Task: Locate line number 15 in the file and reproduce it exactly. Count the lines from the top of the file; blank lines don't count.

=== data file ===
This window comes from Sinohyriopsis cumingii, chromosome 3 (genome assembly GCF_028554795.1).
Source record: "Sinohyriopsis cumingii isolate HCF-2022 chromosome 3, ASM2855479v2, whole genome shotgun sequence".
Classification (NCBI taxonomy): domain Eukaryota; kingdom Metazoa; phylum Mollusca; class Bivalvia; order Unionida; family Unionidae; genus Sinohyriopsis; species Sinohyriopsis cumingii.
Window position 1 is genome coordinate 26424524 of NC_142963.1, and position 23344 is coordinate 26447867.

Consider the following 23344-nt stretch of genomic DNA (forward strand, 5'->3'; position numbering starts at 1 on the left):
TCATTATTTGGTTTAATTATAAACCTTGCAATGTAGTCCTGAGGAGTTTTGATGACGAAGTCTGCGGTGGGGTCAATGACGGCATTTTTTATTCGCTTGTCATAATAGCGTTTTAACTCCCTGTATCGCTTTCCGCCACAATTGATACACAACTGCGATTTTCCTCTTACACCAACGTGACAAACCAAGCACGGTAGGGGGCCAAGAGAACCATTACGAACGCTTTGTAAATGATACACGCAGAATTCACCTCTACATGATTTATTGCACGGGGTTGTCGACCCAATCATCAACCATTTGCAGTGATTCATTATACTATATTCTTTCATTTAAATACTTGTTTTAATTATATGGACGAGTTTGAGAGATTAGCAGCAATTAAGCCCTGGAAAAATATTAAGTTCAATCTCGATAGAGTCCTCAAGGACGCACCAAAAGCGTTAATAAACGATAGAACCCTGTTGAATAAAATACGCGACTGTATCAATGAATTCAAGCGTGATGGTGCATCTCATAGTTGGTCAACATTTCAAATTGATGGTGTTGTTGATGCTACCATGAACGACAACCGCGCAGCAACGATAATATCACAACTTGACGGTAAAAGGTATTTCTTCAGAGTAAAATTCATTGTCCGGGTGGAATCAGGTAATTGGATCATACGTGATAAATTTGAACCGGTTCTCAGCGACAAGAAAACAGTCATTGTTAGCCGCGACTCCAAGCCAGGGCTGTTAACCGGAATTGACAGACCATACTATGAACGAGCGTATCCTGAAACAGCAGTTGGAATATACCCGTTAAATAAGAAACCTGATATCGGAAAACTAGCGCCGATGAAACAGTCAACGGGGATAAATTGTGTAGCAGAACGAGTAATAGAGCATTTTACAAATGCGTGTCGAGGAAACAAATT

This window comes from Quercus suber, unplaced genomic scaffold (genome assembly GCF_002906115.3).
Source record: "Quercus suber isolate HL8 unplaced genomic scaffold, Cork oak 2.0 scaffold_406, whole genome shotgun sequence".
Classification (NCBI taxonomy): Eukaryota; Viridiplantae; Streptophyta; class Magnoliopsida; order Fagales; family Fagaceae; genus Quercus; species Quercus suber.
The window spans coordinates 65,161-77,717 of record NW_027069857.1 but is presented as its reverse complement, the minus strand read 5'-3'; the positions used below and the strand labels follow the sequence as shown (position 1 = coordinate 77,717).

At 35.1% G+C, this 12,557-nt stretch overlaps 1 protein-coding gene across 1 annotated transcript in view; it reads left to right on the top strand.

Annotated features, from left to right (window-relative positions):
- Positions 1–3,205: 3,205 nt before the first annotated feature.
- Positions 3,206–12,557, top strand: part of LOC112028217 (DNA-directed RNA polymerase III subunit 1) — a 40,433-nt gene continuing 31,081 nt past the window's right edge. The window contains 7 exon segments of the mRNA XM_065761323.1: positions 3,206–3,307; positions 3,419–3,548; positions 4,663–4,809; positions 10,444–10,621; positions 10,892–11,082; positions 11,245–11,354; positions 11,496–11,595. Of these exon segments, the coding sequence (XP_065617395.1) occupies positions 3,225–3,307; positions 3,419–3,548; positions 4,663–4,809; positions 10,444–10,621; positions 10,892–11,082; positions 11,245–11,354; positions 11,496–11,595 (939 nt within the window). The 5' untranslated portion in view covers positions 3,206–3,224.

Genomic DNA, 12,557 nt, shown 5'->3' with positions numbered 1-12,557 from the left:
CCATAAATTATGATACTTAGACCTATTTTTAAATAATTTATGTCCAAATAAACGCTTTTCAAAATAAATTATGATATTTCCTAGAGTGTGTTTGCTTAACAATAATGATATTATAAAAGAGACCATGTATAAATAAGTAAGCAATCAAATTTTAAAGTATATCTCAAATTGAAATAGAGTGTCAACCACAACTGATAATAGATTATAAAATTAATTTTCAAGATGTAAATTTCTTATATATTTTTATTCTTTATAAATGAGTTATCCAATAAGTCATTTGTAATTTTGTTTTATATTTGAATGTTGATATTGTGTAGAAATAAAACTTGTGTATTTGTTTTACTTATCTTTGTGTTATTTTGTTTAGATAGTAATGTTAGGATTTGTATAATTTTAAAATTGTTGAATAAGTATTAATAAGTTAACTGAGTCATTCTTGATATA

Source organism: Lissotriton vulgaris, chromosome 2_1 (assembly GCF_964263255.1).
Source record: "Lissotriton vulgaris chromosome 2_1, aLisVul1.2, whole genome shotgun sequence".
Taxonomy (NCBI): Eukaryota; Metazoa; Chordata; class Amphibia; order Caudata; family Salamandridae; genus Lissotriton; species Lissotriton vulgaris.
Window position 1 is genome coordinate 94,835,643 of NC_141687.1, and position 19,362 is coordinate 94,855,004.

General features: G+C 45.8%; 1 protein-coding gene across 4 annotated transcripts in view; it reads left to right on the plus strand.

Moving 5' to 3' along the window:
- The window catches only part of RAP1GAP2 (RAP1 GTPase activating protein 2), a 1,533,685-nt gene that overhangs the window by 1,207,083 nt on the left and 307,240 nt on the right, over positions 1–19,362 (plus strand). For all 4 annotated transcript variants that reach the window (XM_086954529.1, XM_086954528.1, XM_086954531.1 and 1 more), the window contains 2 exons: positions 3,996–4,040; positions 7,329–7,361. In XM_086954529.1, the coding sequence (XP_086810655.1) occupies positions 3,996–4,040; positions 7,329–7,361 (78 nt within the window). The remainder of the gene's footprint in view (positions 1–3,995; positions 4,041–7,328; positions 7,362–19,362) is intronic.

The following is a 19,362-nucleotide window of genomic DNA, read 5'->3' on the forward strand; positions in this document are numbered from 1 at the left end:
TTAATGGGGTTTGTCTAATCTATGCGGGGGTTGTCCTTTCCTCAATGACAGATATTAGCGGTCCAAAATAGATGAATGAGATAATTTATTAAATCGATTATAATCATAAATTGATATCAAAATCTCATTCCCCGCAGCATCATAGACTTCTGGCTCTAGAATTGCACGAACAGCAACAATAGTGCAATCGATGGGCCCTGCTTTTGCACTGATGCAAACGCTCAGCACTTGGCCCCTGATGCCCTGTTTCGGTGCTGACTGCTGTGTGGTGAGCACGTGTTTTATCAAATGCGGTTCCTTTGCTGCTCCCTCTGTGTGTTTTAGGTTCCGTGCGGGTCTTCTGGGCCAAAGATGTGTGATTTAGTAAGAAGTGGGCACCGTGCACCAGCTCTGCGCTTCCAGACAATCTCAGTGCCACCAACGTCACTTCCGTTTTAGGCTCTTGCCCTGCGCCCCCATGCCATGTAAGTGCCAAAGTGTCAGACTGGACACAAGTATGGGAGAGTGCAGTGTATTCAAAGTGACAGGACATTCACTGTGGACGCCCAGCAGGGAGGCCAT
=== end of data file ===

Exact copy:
Genomic DNA, 12,557 nt, shown 5'->3' with positions numbered 1-12,557 from the left: